500 health trees chopped down - report reveals

Charles Betty who single-handedly prevented the chopping down of one of the horse chestnut trees in Throxenby Lane. Photo by Dave Barry 113039a

Charles Betty who single-handedly prevented the chopping down of one of the horse chestnut trees in Throxenby Lane. Photo by Dave Barry 113039a

0
Have your say

ALMOST 500 healthy trees have been chopped down in the Scarborough area within the last five years, new figures have revealed.

Of the 478 trees that were felled in the borough, nearly 100 were pulled down by council employees in the urban Scarborough area.

Steve Reynolds, the council’s environment and countryside manager, said that “very few” of the trees had been replaced in the same locations.

He added: “The reasons for the felling carried out include damage to walls, redevelopment work, new buildings, highways work, drainage work, improvements or redevelopment in parks and open spaces and land stabilisation.”

In the 2010/11 financial year alone, 33 healthy trees were pulled down in Scarborough by the council – five-and-a-half times more than were cut down in Filey and Whitby combined and more than two-and-a-half times more than were cut down in the rural parts of the borough.

Included in the figures are around 150 trees that were cut down in Whitby as part of the redevelopment of Pannett Park in 2008/09.

A total of 168 of the trees which were cut down by Scarborough Council were felled on behalf of Yorkshire Coast Homes, Parish Councils and North Yorkshire County Council. The council did not say where in the borough these trees had been cut down.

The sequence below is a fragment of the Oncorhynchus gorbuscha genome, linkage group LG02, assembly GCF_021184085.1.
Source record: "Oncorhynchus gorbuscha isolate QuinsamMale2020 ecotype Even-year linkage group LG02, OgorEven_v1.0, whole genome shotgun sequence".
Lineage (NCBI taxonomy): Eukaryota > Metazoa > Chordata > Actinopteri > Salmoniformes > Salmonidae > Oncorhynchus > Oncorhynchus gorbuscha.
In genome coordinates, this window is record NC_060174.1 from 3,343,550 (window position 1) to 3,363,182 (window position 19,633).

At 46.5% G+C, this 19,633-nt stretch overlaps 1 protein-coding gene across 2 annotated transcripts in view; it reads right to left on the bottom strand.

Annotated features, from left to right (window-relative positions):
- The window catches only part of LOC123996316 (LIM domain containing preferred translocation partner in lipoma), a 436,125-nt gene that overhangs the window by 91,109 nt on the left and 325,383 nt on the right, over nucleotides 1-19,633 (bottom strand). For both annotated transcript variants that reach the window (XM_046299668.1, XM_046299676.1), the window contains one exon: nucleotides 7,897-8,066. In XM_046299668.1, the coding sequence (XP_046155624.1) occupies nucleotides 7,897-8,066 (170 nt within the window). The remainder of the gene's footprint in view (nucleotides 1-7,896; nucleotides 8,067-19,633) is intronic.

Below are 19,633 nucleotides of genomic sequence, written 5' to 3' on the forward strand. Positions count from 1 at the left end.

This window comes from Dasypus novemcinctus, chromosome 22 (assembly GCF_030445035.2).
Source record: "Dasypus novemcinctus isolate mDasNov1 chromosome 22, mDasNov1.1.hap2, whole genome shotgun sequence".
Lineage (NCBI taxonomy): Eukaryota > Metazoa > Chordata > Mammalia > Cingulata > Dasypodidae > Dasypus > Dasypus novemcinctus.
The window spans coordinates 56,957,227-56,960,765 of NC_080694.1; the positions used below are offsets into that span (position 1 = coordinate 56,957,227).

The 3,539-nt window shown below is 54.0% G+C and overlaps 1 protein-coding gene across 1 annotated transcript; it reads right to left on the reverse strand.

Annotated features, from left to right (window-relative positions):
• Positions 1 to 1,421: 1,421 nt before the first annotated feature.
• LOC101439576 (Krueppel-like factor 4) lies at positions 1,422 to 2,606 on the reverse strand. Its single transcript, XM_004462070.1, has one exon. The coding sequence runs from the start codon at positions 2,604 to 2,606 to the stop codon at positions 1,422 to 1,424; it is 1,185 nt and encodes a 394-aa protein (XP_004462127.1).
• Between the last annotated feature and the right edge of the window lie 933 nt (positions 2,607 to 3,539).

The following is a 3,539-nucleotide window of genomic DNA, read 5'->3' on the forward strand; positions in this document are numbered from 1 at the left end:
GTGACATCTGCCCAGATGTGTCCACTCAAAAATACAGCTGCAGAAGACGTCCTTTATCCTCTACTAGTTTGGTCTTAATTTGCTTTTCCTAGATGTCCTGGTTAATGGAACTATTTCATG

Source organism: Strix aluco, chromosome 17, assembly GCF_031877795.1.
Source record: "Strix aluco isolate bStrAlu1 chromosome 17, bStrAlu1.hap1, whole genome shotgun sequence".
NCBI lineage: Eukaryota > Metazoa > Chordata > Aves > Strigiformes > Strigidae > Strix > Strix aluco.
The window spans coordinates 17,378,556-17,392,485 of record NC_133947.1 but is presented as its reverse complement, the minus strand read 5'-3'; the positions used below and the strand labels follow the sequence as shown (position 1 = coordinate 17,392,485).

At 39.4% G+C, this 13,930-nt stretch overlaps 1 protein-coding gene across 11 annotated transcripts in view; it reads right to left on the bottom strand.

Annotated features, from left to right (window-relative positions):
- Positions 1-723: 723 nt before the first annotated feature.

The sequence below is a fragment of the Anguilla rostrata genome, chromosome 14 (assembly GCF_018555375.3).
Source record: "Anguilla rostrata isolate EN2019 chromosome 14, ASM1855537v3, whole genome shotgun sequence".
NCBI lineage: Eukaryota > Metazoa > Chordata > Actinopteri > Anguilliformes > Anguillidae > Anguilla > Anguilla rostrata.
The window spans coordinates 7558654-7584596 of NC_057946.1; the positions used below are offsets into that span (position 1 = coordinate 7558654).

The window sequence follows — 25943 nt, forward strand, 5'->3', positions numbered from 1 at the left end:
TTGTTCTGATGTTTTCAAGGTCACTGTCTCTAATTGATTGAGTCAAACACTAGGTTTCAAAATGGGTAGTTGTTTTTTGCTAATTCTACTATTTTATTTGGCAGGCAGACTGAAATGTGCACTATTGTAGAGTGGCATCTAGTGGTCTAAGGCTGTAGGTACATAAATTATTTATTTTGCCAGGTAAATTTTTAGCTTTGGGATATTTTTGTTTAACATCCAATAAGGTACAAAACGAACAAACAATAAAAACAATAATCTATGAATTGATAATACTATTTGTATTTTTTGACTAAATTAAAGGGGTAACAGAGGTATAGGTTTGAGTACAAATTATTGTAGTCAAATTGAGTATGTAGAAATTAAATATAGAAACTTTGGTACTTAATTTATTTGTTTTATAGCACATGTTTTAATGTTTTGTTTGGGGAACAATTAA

The council said that “extensive” planting of trees was carried out by voluntary groups across the borough, but could not say how many trees had been planted.

The information, made public under the Freedom of Information Act, comes after Throxenby Lane resident Charles Betty stopped a horse chestnut tree outside his home being cut down by the council. He prevented its destruction after he stood under the tree. That area is known locally as Conker Lane.

The council said the decision to chop the 150-year-old tree down had been made because they had received complaints about falling branches and conkers.

It is now hoped that the one tree will be saved, after the council agreed to delay the work and seek further discussions with its owner, North Yorkshire County Council. A meeting has been scheduled for later this month to decide its fate.

However, Mr Betty said he still has concerns about the council’s wider policy on tree felling, saying he feared Scarborough could become an “urban wasteland” if too many were destroyed.